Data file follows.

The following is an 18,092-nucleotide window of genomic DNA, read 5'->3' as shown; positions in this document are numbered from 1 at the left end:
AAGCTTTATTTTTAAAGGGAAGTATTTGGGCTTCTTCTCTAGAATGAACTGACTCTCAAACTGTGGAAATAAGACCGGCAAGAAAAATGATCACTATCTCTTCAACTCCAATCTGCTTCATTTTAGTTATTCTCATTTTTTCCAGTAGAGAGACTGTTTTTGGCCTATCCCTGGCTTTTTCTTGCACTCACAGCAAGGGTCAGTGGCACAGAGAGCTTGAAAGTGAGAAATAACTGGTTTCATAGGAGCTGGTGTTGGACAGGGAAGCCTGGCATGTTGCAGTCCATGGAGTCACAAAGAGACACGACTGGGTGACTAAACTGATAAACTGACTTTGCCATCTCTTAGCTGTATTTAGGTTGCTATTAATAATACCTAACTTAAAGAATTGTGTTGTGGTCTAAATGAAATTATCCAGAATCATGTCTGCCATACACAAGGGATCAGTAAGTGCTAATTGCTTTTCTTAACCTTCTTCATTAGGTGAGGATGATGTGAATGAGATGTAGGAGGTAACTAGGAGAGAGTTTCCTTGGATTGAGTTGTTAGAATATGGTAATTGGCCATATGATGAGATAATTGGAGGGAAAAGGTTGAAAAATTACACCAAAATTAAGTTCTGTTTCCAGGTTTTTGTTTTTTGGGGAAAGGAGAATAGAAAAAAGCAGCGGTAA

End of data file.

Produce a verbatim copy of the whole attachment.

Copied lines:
The following is an 18,092-nucleotide window of genomic DNA, read 5'->3' as shown; positions in this document are numbered from 1 at the left end:
AAGCTTTATTTTTAAAGGGAAGTATTTGGGCTTCTTCTCTAGAATGAACTGACTCTCAAACTGTGGAAATAAGACCGGCAAGAAAAATGATCACTATCTCTTCAACTCCAATCTGCTTCATTTTAGTTATTCTCATTTTTTCCAGTAGAGAGACTGTTTTTGGCCTATCCCTGGCTTTTTCTTGCACTCACAGCAAGGGTCAGTGGCACAGAGAGCTTGAAAGTGAGAAATAACTGGTTTCATAGGAGCTGGTGTTGGACAGGGAAGCCTGGCATGTTGCAGTCCATGGAGTCACAAAGAGACACGACTGGGTGACTAAACTGATAAACTGACTTTGCCATCTCTTAGCTGTATTTAGGTTGCTATTAATAATACCTAACTTAAAGAATTGTGTTGTGGTCTAAATGAAATTATCCAGAATCATGTCTGCCATACACAAGGGATCAGTAAGTGCTAATTGCTTTTCTTAACCTTCTTCATTAGGTGAGGATGATGTGAATGAGATGTAGGAGGTAACTAGGAGAGAGTTTCCTTGGATTGAGTTGTTAGAATATGGTAATTGGCCATATGATGAGATAATTGGAGGGAAAAGGTTGAAAAATTACACCAAAATTAAGTTCTGTTTCCAGGTTTTTGTTTTTTGGGGAAAGGAGAATAGAAAAAAGCAGCGGTAA